That means listening to their rank and file employees and committing to getting stuff done. I've seen that happening at the Dept of Veterans Affairs, and now it's happening at a really big chunk of the gov't, Health and Human Services. It's an internal effort, but the big stuff's in place: getting employees to suggest improvement, and commitment at the highest levels.
46 innovation stories are posted on the HHS
intranet site for voting to make 3 team awards. For the inaugural competition,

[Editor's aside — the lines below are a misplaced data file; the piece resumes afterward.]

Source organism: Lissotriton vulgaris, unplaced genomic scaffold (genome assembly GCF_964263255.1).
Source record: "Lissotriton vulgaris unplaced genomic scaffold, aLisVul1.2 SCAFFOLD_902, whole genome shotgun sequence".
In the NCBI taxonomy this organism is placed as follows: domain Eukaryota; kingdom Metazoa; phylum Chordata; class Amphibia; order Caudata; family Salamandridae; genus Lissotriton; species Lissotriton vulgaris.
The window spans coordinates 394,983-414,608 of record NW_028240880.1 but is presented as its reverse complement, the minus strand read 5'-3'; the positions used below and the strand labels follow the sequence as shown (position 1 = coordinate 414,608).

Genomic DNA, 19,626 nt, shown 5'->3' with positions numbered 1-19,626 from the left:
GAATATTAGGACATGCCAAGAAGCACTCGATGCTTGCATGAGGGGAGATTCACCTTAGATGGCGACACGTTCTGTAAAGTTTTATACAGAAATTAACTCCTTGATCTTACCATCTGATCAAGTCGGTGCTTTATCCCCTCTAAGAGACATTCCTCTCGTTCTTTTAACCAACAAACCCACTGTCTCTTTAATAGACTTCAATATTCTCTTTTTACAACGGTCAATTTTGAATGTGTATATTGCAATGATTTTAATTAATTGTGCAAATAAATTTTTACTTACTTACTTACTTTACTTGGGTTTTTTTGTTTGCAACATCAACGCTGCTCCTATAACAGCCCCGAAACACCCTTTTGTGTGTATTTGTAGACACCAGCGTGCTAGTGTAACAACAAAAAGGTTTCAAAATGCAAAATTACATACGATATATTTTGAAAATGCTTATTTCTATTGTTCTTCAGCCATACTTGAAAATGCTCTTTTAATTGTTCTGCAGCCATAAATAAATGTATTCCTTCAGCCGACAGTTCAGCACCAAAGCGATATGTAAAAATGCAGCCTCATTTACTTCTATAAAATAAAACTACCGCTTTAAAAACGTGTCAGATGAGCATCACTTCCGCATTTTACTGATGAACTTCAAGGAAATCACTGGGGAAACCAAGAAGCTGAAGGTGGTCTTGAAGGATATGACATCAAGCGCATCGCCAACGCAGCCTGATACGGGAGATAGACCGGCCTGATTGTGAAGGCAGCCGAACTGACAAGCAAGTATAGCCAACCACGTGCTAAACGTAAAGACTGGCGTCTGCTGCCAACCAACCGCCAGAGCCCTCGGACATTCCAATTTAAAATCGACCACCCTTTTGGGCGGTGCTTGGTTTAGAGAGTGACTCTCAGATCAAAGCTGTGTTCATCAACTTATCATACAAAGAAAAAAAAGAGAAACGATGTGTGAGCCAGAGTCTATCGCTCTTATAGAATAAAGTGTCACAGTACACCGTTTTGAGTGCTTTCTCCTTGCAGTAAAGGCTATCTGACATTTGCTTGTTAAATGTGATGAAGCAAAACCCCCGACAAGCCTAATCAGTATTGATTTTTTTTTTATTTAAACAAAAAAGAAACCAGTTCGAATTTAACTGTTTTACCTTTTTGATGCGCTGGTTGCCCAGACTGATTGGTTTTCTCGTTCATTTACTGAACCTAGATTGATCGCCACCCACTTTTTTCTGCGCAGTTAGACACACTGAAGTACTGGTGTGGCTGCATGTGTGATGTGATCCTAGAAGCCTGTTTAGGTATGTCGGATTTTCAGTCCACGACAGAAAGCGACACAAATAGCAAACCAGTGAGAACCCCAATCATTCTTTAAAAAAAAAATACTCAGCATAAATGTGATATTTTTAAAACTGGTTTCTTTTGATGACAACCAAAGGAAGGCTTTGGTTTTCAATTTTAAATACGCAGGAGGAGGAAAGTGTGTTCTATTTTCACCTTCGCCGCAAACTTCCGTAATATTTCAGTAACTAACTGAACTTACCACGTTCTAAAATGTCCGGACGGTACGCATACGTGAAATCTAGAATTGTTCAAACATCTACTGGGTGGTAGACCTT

126 innovation activities were submitted by employees of 9 federal agencies in
Voting lasts for two weeks, and Secretary Sebelius
will make selections. Winners get to tell the Secretary their story of innovation
and how it might be applied across HHS and the federal work space, get an award,
and $2,500 in cash. Some of the innovations are about inventing new processes to
save time and resources, others are using technology to address health issues, a
variety of health information technology applications, etc.
The Awards ceremony will happen sometime during the week of August 2nd and will be webcasted. On that day, HHS will launch its innovations
gallery to the public.
"So far, its exceeded all of our wildest dreams"
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